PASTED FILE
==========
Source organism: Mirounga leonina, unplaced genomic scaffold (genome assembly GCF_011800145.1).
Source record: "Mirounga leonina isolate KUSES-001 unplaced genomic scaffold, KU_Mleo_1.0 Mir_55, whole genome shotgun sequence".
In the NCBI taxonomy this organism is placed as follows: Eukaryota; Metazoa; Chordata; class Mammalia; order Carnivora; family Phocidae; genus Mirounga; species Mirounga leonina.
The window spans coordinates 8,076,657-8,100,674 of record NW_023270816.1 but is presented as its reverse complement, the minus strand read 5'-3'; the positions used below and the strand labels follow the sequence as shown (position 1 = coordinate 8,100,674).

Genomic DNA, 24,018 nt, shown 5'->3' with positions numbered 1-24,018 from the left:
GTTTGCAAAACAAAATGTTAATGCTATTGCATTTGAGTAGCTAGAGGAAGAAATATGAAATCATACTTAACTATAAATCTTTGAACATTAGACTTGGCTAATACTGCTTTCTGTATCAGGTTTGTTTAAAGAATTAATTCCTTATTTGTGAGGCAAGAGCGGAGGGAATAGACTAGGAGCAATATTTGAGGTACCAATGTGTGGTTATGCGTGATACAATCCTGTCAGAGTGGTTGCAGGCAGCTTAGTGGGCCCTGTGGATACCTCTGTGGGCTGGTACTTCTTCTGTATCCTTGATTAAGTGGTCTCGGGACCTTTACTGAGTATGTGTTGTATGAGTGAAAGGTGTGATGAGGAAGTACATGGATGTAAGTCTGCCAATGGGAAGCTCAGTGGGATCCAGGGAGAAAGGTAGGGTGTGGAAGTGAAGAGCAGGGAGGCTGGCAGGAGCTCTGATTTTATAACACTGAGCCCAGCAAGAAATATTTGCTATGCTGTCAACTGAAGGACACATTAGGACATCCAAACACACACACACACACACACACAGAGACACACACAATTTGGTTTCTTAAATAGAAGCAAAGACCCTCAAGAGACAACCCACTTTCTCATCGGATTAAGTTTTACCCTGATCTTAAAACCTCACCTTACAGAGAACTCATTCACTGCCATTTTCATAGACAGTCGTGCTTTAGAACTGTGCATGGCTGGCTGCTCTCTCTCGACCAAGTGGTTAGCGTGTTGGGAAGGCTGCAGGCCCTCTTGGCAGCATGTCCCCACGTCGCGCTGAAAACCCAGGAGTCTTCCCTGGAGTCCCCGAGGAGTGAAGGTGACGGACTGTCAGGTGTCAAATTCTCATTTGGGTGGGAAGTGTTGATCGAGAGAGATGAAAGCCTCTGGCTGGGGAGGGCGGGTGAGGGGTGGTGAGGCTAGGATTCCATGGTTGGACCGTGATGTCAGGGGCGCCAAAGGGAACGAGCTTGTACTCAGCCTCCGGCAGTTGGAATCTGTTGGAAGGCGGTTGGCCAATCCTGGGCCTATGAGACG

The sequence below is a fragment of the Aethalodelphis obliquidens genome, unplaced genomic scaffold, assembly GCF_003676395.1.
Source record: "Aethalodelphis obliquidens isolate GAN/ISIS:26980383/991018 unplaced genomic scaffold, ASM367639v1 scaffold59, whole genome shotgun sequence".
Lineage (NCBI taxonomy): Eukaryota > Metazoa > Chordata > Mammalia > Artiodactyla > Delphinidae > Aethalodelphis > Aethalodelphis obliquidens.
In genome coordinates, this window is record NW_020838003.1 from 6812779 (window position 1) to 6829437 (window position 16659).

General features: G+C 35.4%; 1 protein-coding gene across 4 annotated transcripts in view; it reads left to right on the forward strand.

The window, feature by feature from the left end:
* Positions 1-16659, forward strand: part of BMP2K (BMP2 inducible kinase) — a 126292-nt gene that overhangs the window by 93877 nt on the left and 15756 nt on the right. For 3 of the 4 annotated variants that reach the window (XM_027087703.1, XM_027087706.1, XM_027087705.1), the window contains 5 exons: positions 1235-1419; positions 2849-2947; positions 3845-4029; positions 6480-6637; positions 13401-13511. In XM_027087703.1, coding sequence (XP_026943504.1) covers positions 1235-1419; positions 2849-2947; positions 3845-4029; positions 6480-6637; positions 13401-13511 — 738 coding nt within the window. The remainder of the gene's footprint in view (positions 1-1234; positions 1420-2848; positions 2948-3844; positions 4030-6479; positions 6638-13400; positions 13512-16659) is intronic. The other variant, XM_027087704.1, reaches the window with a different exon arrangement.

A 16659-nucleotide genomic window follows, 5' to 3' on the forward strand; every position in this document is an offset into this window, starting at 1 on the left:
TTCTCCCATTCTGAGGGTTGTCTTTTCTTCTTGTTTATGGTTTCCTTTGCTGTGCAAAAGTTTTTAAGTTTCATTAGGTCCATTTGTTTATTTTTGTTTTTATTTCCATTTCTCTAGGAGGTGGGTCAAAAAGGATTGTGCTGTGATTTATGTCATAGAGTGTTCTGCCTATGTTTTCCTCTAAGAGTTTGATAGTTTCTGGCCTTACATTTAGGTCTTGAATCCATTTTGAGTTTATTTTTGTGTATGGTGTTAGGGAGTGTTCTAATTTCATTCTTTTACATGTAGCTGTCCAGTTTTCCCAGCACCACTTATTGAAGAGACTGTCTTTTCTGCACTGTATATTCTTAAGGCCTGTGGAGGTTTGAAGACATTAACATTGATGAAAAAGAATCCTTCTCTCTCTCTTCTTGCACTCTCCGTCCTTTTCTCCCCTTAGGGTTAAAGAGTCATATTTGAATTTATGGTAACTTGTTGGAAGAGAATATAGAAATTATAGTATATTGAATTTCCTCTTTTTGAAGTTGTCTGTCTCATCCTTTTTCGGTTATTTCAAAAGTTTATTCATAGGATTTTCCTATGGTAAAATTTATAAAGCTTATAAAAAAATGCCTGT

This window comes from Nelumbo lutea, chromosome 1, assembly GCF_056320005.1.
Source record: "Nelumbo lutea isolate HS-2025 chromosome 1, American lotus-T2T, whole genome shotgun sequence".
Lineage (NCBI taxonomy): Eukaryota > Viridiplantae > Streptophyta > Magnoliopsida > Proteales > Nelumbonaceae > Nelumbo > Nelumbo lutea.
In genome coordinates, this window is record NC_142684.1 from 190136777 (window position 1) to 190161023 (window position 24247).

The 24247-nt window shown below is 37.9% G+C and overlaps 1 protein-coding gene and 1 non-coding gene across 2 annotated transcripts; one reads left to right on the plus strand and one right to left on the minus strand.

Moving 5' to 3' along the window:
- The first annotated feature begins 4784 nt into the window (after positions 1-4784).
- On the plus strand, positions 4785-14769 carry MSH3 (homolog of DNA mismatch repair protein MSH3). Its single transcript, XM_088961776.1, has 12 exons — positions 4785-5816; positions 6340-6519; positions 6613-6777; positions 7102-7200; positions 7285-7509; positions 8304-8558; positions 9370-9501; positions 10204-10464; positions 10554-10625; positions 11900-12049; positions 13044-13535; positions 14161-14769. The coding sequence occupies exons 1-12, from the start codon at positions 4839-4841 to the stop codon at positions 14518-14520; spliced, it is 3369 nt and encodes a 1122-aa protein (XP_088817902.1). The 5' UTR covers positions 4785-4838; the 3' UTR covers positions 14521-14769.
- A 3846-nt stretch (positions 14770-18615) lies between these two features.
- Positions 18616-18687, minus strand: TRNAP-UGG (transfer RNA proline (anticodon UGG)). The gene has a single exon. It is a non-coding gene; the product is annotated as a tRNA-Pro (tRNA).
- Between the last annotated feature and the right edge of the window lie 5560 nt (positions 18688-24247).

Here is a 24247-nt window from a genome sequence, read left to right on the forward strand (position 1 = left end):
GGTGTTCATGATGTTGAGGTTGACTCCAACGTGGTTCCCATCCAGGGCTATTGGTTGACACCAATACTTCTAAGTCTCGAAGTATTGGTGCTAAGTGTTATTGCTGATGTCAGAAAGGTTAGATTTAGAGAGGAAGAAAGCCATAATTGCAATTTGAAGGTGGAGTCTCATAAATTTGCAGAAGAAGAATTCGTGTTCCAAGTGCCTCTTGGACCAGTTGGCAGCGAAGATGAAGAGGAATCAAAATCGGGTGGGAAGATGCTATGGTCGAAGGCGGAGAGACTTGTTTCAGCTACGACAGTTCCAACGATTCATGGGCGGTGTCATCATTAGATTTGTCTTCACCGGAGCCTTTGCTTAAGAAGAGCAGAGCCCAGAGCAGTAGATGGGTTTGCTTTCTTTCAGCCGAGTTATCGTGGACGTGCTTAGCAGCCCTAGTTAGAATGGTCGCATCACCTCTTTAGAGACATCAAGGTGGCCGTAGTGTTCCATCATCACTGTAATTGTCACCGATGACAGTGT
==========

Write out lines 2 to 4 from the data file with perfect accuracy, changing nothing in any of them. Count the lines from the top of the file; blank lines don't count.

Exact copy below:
Source record: "Mirounga leonina isolate KUSES-001 unplaced genomic scaffold, KU_Mleo_1.0 Mir_55, whole genome shotgun sequence".
In the NCBI taxonomy this organism is placed as follows: Eukaryota; Metazoa; Chordata; class Mammalia; order Carnivora; family Phocidae; genus Mirounga; species Mirounga leonina.
The window spans coordinates 8,076,657-8,100,674 of record NW_023270816.1 but is presented as its reverse complement, the minus strand read 5'-3'; the positions used below and the strand labels follow the sequence as shown (position 1 = coordinate 8,100,674).